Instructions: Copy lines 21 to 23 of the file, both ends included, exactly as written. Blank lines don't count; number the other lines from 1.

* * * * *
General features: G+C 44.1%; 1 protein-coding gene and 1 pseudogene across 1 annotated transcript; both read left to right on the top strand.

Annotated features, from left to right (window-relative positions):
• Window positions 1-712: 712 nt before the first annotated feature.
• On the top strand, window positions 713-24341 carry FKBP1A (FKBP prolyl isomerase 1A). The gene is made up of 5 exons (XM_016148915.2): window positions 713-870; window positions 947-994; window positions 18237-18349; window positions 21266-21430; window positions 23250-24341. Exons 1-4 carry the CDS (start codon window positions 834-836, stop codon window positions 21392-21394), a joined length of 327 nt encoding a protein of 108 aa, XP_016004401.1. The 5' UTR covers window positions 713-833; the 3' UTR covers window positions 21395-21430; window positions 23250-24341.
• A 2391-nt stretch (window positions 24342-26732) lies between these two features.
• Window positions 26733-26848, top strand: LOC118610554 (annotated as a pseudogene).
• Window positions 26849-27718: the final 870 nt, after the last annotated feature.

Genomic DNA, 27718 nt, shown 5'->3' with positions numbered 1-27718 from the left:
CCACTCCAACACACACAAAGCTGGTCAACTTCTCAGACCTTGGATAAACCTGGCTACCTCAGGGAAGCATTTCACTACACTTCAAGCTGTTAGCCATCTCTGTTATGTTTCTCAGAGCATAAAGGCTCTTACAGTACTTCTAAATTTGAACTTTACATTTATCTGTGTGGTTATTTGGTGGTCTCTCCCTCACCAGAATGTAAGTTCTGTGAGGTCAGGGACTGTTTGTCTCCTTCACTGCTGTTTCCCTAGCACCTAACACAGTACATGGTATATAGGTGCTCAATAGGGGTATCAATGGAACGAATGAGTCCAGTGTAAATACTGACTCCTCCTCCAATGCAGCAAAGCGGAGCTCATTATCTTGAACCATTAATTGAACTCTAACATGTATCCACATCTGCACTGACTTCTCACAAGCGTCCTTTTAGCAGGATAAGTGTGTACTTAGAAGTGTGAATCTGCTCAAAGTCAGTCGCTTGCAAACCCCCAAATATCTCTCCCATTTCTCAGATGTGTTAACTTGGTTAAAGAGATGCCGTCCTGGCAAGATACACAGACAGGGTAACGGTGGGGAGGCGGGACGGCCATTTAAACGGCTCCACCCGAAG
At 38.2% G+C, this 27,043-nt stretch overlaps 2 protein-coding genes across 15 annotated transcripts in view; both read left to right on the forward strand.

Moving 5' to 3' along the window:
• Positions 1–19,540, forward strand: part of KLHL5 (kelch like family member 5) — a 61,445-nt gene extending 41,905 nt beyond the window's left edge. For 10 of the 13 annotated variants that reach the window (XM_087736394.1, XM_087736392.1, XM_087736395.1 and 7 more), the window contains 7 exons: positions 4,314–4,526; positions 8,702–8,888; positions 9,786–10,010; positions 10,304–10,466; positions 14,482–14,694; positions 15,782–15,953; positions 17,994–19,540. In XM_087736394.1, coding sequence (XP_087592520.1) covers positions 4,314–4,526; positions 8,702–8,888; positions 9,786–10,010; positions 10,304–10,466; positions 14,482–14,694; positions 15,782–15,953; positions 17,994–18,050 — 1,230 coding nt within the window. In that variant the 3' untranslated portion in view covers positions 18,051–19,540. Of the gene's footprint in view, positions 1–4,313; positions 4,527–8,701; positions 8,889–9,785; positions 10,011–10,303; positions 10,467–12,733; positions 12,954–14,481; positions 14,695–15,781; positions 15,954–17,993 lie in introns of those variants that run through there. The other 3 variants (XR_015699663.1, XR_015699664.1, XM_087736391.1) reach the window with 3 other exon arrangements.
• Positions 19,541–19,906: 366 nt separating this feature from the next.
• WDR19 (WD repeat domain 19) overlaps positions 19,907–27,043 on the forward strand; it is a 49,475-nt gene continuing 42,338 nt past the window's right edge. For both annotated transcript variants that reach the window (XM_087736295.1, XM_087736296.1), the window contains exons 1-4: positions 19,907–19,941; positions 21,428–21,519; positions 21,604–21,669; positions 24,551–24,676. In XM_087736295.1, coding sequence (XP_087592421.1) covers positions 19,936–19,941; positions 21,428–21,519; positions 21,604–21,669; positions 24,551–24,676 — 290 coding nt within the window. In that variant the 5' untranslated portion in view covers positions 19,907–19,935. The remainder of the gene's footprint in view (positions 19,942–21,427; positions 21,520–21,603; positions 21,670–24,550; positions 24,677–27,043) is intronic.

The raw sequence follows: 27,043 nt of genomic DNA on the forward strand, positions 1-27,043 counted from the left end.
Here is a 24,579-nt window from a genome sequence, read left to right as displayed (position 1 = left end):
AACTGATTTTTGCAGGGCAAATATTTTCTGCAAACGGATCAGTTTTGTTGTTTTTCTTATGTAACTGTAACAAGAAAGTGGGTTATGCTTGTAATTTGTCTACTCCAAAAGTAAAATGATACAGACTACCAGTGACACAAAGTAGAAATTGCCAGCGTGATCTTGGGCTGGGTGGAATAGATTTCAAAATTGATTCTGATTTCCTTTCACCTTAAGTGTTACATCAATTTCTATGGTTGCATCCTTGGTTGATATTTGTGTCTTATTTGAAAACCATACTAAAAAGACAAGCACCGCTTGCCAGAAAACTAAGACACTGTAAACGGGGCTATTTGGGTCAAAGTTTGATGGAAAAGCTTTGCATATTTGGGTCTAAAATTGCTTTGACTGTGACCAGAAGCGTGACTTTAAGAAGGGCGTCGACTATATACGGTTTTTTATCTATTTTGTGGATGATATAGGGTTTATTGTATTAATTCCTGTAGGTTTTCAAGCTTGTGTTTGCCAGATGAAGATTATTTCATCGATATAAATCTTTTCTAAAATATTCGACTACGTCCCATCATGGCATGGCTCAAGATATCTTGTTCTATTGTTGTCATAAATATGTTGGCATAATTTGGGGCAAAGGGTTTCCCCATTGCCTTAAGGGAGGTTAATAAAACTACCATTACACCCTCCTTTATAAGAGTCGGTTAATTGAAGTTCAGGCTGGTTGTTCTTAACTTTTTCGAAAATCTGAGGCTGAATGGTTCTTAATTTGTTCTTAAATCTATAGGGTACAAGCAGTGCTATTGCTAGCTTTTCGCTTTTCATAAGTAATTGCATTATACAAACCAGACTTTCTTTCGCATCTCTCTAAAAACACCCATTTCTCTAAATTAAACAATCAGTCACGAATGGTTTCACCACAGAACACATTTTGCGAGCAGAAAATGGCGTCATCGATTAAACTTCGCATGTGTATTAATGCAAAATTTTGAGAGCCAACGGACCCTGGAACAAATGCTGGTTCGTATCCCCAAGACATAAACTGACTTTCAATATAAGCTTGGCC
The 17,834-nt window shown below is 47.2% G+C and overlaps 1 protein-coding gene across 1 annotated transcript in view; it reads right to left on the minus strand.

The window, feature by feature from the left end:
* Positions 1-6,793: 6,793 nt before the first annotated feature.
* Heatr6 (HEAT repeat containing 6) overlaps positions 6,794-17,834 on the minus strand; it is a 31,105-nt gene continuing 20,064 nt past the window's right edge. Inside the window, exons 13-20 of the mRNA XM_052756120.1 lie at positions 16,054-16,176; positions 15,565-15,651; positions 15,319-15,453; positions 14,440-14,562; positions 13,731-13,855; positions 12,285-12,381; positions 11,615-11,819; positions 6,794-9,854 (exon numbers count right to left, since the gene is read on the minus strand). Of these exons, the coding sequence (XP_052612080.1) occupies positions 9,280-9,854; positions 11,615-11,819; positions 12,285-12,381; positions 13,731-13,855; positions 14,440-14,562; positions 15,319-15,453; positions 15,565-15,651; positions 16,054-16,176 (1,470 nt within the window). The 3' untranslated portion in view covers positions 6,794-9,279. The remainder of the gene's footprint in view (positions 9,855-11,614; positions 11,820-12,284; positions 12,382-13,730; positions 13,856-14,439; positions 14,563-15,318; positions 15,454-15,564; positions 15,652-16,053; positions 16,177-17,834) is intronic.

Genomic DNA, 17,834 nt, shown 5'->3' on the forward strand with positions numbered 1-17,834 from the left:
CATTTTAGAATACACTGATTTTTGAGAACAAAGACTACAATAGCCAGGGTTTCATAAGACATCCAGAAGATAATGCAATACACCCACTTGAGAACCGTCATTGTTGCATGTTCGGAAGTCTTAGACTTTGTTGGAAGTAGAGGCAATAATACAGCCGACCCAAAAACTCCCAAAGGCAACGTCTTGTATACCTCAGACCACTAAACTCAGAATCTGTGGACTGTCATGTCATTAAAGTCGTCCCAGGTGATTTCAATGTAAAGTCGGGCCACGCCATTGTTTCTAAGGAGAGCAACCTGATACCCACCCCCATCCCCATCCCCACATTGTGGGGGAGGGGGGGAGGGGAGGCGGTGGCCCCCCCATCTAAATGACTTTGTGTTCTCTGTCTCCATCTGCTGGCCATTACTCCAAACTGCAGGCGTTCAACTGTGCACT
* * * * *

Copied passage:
* Heatr6 (HEAT repeat containing 6) overlaps positions 6,794-17,834 on the minus strand; it is a 31,105-nt gene continuing 20,064 nt past the window's right edge. Inside the window, exons 13-20 of the mRNA XM_052756120.1 lie at positions 16,054-16,176; positions 15,565-15,651; positions 15,319-15,453; positions 14,440-14,562; positions 13,731-13,855; positions 12,285-12,381; positions 11,615-11,819; positions 6,794-9,854 (exon numbers count right to left, since the gene is read on the minus strand). Of these exons, the coding sequence (XP_052612080.1) occupies positions 9,280-9,854; positions 11,615-11,819; positions 12,285-12,381; positions 13,731-13,855; positions 14,440-14,562; positions 15,319-15,453; positions 15,565-15,651; positions 16,054-16,176 (1,470 nt within the window). The 3' untranslated portion in view covers positions 6,794-9,279. The remainder of the gene's footprint in view (positions 9,855-11,614; positions 11,820-12,284; positions 12,382-13,730; positions 13,856-14,439; positions 14,563-15,318; positions 15,454-15,564; positions 15,652-16,053; positions 16,177-17,834) is intronic.

Genomic DNA, 17,834 nt, shown 5'->3' on the forward strand with positions numbered 1-17,834 from the left:
CATTTTAGAATACACTGATTTTTGAGAACAAAGACTACAATAGCCAGGGTTTCATAAGACATCCAGAAGATAATGCAATACACCCACTTGAGAACCGTCATTGTTGCATGTTCGGAAGTCTTAGACTTTGTTGGAAGTAGAGGCAATAATACAGCCGACCCAAAAACTCCCAAAGGCAACGTCTTGTATACCTCAGACCACTAAACTCAGAATCTGTGGACTGTCATGTCATTAAAGTCGTCCCAGGTGATTTCAATGTAAAGTCGGGCCACGCCATTGTTTCTAAGGAGAGCAACCTGATACCCACCCCCATCCCCATCCCCACATTGTGGGGGAGGGGGGGAGGGGAGGCGGTGGCCCCCCCATCTAAATGACTTTGTGTTCTCTGTCTCCATCTGCTGGCCATTACTCCAAACTGCAGGCGTTCAACTGTGCACT